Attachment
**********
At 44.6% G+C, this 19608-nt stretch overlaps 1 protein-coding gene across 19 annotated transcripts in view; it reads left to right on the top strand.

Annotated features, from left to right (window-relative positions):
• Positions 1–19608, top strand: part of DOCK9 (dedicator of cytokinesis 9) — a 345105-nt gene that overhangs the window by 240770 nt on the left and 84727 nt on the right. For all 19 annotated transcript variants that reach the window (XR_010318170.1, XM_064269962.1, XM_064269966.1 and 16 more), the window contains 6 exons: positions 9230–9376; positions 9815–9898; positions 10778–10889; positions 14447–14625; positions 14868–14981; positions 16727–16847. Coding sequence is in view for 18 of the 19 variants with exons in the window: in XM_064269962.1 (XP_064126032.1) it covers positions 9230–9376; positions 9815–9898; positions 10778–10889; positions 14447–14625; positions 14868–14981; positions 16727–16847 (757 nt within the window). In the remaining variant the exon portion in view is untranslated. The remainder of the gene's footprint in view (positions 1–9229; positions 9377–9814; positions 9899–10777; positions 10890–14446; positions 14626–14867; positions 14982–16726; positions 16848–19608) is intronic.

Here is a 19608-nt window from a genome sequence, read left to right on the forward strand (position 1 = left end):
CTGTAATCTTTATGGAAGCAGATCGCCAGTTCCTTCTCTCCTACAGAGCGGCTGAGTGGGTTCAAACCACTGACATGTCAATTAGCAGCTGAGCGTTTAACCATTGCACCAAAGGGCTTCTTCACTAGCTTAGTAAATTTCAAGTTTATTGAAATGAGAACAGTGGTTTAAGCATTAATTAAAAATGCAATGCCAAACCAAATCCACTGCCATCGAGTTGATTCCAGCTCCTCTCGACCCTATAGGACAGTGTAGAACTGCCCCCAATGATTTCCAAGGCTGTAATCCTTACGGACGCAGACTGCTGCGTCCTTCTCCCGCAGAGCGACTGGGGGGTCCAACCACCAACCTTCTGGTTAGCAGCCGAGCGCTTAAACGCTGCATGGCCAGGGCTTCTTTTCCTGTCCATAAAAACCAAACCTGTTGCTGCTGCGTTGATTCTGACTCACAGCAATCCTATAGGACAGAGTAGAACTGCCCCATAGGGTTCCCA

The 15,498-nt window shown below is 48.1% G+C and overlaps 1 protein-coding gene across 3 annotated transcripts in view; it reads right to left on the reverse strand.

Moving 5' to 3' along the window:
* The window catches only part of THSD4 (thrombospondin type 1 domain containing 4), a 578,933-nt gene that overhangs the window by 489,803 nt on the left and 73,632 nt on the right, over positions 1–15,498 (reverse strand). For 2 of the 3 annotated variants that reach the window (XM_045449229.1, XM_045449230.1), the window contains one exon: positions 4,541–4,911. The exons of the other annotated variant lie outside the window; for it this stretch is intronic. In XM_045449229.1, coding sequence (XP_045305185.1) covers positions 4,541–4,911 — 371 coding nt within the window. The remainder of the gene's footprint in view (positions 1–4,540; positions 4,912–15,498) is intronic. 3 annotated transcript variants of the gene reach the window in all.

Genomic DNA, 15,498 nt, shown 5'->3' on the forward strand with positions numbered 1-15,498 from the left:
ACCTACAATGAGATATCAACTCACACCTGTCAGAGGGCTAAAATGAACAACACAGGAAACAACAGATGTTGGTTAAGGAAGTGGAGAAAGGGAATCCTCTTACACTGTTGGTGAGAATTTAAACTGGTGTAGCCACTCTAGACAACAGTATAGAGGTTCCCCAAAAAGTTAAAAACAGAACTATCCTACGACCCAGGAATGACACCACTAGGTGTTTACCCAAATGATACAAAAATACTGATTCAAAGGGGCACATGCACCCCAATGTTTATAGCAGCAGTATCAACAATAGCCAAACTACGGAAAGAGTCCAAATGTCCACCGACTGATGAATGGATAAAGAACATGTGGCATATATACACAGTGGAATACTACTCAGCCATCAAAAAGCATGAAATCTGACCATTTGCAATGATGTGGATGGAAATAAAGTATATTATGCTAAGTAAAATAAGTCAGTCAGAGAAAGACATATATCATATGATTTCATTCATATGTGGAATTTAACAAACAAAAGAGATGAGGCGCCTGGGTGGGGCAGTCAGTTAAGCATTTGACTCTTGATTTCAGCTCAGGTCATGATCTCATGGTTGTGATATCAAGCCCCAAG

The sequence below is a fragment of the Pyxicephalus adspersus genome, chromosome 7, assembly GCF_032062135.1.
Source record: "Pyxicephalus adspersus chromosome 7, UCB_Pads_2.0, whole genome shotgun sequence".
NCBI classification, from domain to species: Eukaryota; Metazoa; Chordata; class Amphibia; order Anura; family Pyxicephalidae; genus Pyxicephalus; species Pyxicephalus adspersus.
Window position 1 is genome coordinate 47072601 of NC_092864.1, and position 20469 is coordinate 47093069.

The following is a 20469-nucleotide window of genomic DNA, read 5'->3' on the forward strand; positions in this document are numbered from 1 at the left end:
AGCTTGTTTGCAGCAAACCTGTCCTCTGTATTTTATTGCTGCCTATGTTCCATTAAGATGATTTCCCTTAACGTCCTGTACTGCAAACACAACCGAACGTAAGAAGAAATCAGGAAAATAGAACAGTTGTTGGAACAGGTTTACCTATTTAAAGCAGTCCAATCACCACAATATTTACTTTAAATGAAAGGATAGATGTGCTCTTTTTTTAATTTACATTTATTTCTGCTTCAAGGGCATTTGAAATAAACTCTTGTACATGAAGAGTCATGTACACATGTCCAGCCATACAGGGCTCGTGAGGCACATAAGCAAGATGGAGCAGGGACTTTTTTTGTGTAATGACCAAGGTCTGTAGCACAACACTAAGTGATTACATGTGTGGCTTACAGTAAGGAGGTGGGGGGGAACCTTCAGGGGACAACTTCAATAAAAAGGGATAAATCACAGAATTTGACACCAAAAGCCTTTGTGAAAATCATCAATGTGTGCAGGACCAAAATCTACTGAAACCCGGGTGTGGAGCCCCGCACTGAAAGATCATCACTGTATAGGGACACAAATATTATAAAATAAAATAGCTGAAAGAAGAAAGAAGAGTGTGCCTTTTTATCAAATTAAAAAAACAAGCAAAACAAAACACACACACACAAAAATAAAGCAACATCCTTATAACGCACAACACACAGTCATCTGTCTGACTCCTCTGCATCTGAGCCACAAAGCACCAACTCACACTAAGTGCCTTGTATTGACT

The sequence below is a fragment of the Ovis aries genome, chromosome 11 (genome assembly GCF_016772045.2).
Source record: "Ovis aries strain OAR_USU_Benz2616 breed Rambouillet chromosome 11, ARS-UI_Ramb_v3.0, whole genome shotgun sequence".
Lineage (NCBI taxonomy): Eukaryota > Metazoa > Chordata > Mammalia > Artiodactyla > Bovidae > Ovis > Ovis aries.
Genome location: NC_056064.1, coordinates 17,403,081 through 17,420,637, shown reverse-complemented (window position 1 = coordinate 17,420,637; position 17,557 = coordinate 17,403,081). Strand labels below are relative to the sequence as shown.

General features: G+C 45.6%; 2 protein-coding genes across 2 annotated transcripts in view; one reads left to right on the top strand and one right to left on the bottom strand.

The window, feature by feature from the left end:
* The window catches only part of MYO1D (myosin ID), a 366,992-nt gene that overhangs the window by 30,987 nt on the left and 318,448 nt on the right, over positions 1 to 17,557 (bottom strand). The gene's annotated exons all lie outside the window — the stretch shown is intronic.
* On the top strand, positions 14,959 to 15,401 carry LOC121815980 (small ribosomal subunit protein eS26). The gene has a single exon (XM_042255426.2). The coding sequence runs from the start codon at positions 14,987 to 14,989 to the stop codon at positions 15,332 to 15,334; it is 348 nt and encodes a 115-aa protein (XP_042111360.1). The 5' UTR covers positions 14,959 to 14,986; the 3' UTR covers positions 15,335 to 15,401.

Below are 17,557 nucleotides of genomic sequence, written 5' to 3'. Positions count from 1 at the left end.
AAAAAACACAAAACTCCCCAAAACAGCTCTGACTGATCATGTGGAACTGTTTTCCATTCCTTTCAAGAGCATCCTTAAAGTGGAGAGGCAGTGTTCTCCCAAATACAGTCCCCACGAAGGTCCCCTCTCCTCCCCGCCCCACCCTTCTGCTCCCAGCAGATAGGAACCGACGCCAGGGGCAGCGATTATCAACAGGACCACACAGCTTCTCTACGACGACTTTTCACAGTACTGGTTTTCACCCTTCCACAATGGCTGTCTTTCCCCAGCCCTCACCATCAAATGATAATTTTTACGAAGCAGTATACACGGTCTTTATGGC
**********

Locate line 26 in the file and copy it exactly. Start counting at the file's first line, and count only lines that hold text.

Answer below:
AAAAAACACAAAACTCCCCAAAACAGCTCTGACTGATCATGTGGAACTGTTTTCCATTCCTTTCAAGAGCATCCTTAAAGTGGAGAGGCAGTGTTCTCCCAAATACAGTCCCCACGAAGGTCCCCTCTCCTCCCCGCCCCACCCTTCTGCTCCCAGCAGATAGGAACCGACGCCAGGGGCAGCGATTATCAACAGGACCACACAGCTTCTCTACGACGACTTTTCACAGTACTGGTTTTCACCCTTCCACAATGGCTGTCTTTCCCCAGCCCTCACCATCAAATGATAATTTTTACGAAGCAGTATACACGGTCTTTATGGC